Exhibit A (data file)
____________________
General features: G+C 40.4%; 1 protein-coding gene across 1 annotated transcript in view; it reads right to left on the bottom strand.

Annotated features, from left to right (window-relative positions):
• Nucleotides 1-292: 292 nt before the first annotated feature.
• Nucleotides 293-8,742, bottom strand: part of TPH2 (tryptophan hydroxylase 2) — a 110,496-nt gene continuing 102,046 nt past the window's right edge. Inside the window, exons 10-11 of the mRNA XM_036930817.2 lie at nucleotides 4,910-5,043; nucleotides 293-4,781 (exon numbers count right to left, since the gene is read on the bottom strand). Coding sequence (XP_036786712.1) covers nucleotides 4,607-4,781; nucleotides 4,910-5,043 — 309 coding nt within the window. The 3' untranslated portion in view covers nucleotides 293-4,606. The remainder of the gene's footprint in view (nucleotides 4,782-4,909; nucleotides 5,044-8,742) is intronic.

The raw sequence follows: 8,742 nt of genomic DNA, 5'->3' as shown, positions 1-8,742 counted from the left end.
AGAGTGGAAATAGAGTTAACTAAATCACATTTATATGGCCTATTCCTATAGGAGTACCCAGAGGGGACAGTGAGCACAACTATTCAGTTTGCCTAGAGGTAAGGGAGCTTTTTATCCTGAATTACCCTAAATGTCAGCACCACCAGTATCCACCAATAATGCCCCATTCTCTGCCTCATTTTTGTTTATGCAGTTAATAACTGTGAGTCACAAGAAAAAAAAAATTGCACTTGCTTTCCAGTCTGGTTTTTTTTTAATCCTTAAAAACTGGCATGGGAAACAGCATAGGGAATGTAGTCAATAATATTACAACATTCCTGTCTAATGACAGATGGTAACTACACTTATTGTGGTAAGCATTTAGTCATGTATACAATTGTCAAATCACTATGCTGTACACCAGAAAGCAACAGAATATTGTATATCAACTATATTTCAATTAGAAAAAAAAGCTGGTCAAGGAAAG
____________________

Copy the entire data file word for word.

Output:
General features: G+C 40.4%; 1 protein-coding gene across 1 annotated transcript in view; it reads right to left on the bottom strand.

Annotated features, from left to right (window-relative positions):
• Nucleotides 1-292: 292 nt before the first annotated feature.
• Nucleotides 293-8,742, bottom strand: part of TPH2 (tryptophan hydroxylase 2) — a 110,496-nt gene continuing 102,046 nt past the window's right edge. Inside the window, exons 10-11 of the mRNA XM_036930817.2 lie at nucleotides 4,910-5,043; nucleotides 293-4,781 (exon numbers count right to left, since the gene is read on the bottom strand). Coding sequence (XP_036786712.1) covers nucleotides 4,607-4,781; nucleotides 4,910-5,043 — 309 coding nt within the window. The 3' untranslated portion in view covers nucleotides 293-4,606. The remainder of the gene's footprint in view (nucleotides 4,782-4,909; nucleotides 5,044-8,742) is intronic.

The raw sequence follows: 8,742 nt of genomic DNA, 5'->3' as shown, positions 1-8,742 counted from the left end.
AGAGTGGAAATAGAGTTAACTAAATCACATTTATATGGCCTATTCCTATAGGAGTACCCAGAGGGGACAGTGAGCACAACTATTCAGTTTGCCTAGAGGTAAGGGAGCTTTTTATCCTGAATTACCCTAAATGTCAGCACCACCAGTATCCACCAATAATGCCCCATTCTCTGCCTCATTTTTGTTTATGCAGTTAATAACTGTGAGTCACAAGAAAAAAAAAATTGCACTTGCTTTCCAGTCTGGTTTTTTTTTAATCCTTAAAAACTGGCATGGGAAACAGCATAGGGAATGTAGTCAATAATATTACAACATTCCTGTCTAATGACAGATGGTAACTACACTTATTGTGGTAAGCATTTAGTCATGTATACAATTGTCAAATCACTATGCTGTACACCAGAAAGCAACAGAATATTGTATATCAACTATATTTCAATTAGAAAAAAAAGCTGGTCAAGGAAAG